Auggie, I read it in a comment section of Catholic World Report, and it was something to do with Peter just tossing the Eucharist/bread to a soldier. The person seemed to think it was Consecrated, because “The apostles are praying over the bread and breaking it, like the last supper.” but my hope is that it was before. ??? I just don’t know why they would put something like that in otherwise. Unless like dannidun says, they are pushing a Protestant view of the Eucharist. I really hope not, because it looks so good! I would be more comfortable if Mel Gibson had directed.

  6. Maltese says:

    danidunn–well said, many early Christians were persecuted for the belief that they were “cannibals,” thus affirming the True Presence. The director is not Catholic, and therefore doesn’t have the same praxis that Mel Gibson had in his movie (from which Risen is clearly trying to franchise and copycat).

    That said, I might rent this movie, or “own in on blue-ray,” because at least it’s trying (perhaps unintentionally) to do something to perpetuate the Catholic message; or, I should more properly say, the Catholic-Orthodox message (since those are the two lungs of the true church.)

  7. AndrewPaul says:

    It’s interesting that they feature the Shroud. I thought that was a specifically Catholic thing. Without having seen the film, I can’t really say anything about St. Peter tossing bread other than are we sure it’s the Eucharist he’s throwing?

  8. AvantiBev says:

    Excellent short article over at CBN website with interview of the producer for Affirm Films, Rich Peluso. Besides being an excellent actor, Joseph Fiennes is listed as a patron of the restoration at Corpus Christi, Maiden Lane, London.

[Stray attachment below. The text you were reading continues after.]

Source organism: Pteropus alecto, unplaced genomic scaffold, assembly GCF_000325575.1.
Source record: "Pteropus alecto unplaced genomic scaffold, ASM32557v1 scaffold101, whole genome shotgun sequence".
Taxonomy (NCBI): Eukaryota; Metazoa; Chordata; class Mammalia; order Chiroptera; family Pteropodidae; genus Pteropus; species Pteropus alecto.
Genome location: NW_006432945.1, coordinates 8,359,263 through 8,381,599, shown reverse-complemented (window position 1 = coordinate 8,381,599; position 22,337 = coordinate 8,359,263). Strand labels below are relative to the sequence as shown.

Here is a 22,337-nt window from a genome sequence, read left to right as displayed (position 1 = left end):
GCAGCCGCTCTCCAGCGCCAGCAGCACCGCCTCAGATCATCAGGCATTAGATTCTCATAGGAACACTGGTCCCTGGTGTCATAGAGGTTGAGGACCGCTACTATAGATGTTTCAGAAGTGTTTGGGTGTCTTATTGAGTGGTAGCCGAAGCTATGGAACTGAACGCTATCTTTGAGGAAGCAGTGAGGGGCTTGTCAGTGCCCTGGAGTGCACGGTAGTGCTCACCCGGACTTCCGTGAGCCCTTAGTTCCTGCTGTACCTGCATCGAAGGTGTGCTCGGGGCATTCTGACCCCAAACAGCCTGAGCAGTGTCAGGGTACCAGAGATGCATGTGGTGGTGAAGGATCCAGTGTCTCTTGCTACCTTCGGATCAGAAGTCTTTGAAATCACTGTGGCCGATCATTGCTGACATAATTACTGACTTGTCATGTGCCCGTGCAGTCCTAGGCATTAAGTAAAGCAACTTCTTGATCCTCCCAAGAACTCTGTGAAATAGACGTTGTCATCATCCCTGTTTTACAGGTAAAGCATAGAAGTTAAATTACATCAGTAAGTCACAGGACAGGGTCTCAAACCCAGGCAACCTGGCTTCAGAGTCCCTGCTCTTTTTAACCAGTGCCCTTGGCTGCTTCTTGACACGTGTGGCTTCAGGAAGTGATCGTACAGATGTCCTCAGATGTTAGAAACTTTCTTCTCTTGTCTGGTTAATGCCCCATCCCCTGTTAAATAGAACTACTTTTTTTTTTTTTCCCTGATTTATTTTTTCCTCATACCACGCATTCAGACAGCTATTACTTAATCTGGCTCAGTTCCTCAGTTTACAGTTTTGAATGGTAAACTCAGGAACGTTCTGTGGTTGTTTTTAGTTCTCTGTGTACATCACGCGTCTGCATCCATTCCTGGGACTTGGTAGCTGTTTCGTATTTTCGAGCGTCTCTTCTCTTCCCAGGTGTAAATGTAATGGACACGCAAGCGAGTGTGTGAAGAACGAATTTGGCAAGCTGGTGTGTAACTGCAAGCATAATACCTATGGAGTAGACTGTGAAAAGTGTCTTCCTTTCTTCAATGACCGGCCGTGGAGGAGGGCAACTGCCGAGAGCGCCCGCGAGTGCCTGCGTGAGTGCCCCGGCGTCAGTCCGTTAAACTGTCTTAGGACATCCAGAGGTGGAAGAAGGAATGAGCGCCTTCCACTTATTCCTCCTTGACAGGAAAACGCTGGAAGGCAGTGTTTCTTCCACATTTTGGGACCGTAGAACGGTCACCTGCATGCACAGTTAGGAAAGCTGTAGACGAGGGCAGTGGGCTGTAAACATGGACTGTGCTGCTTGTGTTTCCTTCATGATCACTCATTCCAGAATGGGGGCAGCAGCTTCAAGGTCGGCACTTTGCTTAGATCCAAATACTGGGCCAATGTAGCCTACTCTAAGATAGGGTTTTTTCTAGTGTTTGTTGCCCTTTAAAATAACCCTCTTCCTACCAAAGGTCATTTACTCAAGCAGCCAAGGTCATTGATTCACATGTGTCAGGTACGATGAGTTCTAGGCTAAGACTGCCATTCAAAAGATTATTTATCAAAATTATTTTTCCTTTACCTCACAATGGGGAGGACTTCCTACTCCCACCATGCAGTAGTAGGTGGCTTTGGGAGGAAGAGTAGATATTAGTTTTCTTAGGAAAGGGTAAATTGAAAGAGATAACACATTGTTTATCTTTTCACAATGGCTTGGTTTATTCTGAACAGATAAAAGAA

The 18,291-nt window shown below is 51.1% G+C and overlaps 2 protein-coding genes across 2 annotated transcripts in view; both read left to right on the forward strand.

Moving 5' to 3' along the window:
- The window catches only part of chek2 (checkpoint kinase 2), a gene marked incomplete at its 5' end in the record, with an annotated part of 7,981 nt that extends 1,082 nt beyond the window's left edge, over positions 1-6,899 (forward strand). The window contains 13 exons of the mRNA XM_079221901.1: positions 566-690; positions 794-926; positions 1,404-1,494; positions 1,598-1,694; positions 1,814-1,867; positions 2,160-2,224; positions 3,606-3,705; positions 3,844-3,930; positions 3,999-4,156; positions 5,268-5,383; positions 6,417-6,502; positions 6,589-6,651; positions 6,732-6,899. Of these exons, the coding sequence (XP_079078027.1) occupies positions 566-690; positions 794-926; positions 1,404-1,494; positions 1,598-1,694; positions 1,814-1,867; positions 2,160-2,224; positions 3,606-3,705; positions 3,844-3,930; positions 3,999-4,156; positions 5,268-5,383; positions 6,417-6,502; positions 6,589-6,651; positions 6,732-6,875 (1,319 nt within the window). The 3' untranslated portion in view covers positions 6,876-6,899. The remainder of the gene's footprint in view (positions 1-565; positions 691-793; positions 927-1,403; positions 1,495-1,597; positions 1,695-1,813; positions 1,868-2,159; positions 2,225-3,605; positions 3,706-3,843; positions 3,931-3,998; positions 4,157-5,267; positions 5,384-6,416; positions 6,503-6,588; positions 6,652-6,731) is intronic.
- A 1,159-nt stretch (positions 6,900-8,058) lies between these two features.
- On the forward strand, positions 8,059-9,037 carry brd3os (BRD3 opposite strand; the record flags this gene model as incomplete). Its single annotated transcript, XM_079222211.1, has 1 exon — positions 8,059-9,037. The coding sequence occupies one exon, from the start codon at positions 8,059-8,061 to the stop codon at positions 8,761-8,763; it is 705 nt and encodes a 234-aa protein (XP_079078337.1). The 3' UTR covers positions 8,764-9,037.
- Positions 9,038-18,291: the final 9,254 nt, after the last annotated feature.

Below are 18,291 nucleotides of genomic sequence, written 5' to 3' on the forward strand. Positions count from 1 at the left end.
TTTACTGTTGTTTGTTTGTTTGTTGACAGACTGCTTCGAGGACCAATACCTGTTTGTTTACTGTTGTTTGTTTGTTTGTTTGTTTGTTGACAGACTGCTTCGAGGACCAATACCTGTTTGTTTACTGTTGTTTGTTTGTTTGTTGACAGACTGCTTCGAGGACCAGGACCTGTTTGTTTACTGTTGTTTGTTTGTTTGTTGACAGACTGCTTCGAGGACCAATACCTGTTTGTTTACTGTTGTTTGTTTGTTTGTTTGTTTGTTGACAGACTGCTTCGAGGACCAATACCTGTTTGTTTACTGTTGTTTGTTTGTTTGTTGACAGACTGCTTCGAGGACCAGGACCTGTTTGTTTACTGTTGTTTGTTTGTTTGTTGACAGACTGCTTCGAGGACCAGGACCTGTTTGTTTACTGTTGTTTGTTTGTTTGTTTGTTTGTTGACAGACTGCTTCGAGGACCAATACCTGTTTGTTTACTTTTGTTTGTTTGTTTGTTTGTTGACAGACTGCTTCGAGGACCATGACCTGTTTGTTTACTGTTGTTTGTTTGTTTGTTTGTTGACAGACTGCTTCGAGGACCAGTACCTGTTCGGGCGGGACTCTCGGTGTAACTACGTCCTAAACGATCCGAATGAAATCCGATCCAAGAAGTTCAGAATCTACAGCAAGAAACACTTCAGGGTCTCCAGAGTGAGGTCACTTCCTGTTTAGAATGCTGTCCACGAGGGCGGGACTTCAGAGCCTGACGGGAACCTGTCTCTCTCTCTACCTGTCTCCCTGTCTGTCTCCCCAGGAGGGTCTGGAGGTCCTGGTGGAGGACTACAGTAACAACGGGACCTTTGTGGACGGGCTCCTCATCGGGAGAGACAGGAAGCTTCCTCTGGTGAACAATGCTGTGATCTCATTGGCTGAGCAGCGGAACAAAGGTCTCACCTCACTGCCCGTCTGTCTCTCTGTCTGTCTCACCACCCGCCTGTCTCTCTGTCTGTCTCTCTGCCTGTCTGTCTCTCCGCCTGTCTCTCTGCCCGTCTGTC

9. Magash says:

    The Romans killed Jesus because the Jewish temple authorities declared that He was claiming to be a Jewish messianic king. That made him a potential threat to Roman rule.
    From a religious standpoint the Roman Empire was both lax and stringent about individual religious worship. There were a number of authorized non-Roman religions. Judaism was one of them. It was unique in that most other religions of the time assumed a polytheism in which various geographic related deities were worshiped. So I might worship Apis and you might worship Apollo, but that was all good. The Jews didn’t just believe in one God, but believed that all other Gods were idols, that is did not exists.
    But be that as it may Judaism was an officially recognized religion. When he was arrested Paul’s claim to the Romans was that like the Pharisee branch of Judaism Christians believed in life after death and the major premises of the Torah, and so were just another branch of Judaism, and so an officially recognized religion. His accusers disagreed. The local official would have made the call, but Paul used his Roman citizenship right to appeal to Rome, and so was sent there.
    I haven’t seen the trailers for this movie before. As I understand it it is a product of the Evangelical Christian worldview such as “God is not Dead” and “Do You Believe”. Nothing wrong with that. Those were decent movies, but the people making them are not going to have a Catholic theological understanding of the Eucharist.